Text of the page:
It has already been mentioned that the phonation type strongly influences the properties of a generated sound. The differences are caused by a change in the excitation pulse. Thus, the glottal waveform is different for every individual phonation type.
Its specific characteristics depending on the respective phonation type are described in comparison to modal phonation, taking over the approach of Ní Chasaide and Gobl (1997), Stevens (1994), Trask (1996) and Zemlin (1988):
The present descriptions of pathological voice involve both specific methods and common measurements also used for healthy speakers. A broad class of parameters is used to describe the "roughness" of the voice, its fluctuations in the temporal and amplitudinal domains. Especially the stability of the fundamental frequency was investigated. Various indicators were proposed in the literature (Koike, 1973; Kitaijma et al., 1975; Gubrynowicz et al.1980; Davis, 1978; Pinto & Titze, 1990; Titze & Liang, 1993; Baken, 1987). They include pitch perturbation factors over long and short periods of time (jitter), as well as an excess which describes the distribution of values (pitch period lengths) in relation to the normal distribution (Hays, 1988). Pathological voices are characterized by higher values for those parameters. Other types of parametrization include the autocorrelation function in order to characterize RMS fluctuation (shimmer) which is averaged over pitch periods (Davis, 1978). They also cover cepstral measurements (Gerull et al., 1992).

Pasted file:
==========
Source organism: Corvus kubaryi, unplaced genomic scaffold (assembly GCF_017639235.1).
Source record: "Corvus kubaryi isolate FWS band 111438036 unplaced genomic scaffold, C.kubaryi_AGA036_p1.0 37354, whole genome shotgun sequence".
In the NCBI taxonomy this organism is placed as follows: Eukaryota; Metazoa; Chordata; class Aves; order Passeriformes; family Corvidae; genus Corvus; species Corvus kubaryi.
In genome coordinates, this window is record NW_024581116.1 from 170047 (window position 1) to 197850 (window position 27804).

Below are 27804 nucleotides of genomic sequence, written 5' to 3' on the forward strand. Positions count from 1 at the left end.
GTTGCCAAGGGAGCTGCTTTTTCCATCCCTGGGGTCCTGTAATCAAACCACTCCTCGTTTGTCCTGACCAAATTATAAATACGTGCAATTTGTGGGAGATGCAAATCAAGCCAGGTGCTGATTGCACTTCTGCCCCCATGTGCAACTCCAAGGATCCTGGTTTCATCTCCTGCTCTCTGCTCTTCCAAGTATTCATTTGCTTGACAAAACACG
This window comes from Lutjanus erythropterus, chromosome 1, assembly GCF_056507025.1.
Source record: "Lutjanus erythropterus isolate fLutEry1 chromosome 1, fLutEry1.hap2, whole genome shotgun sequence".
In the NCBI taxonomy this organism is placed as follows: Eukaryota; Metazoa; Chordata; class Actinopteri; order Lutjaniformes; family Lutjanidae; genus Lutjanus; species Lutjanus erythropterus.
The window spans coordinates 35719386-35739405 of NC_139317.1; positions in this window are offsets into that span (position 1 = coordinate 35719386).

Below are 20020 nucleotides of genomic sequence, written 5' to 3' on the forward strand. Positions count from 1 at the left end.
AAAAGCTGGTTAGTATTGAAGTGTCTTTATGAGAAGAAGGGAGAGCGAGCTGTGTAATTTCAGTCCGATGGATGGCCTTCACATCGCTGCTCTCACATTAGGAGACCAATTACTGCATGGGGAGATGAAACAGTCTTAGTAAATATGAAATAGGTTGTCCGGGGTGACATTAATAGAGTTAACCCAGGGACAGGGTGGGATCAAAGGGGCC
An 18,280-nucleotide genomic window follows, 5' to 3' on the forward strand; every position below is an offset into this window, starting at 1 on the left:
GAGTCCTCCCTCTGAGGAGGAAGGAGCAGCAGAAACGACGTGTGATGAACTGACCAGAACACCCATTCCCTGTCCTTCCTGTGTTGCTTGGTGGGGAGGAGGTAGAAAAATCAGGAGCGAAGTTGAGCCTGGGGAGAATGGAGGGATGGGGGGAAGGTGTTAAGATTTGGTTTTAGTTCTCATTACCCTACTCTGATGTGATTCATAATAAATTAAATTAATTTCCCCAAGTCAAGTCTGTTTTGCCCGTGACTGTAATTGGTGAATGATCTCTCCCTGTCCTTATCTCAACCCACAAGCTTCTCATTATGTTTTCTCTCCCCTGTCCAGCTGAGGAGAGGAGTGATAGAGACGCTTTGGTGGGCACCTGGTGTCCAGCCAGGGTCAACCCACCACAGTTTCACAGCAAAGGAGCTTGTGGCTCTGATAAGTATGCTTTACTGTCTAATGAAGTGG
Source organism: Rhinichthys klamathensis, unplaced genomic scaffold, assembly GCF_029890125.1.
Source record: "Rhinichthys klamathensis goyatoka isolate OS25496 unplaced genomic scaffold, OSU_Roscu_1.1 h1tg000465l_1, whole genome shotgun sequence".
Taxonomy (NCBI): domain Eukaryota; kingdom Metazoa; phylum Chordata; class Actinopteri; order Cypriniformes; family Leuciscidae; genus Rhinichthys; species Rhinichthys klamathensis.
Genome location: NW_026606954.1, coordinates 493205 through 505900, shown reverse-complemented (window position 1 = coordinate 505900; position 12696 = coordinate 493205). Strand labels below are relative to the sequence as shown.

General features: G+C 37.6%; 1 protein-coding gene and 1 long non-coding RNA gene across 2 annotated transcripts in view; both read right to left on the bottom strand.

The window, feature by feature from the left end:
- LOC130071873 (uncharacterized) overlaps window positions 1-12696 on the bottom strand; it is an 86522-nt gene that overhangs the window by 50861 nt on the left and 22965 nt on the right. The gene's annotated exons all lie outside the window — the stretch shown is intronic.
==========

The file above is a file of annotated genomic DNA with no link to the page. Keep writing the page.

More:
In the frequency domain "hoarseness" is investigated. "Hoarseness" is generally perceived as the level of noise in produced speech (see also section 4). It is often measured by means of a visual inspection of spectrograms or the use of a long-time averaged spectrum (LTAS) (Frokjaer-Jensen & Prytz, 1976; Gauffin & Sundberg, 1977, 1989). The latter technique distinguishes between certain types of voices in particular frequency bands. The spectral flatness of the residue signal (Markel & Gray, 1978) also demonstrates its dependence on the spectral noise level. The more sophisticated methods enable the researchers to compare the energy generated by voicing (harmonic component) and turbulent flow (friction or breath noise) (Teager Energy Operator, Gavidia-Ceballos et al., 1996; Cairns et al., 1996). The harmonic-to-noise ratio (Davis, 1978) is often used to characterize pathological voices.
It should be mentioned however, that the existing parametrization of pathological voices often fails in practice, primarily due to the high complexity and multidimensionality of pathological voice quality.
All methods presented above are either invasive or relatively complex. Hardly any of them allow an objective and robust description of the crucial parameters (the Open and Speed Quotients) of the glottal waveform which appear to correlate best with various types of voice quality.
A method which attempts to overcome these problems will be described in the following chapter.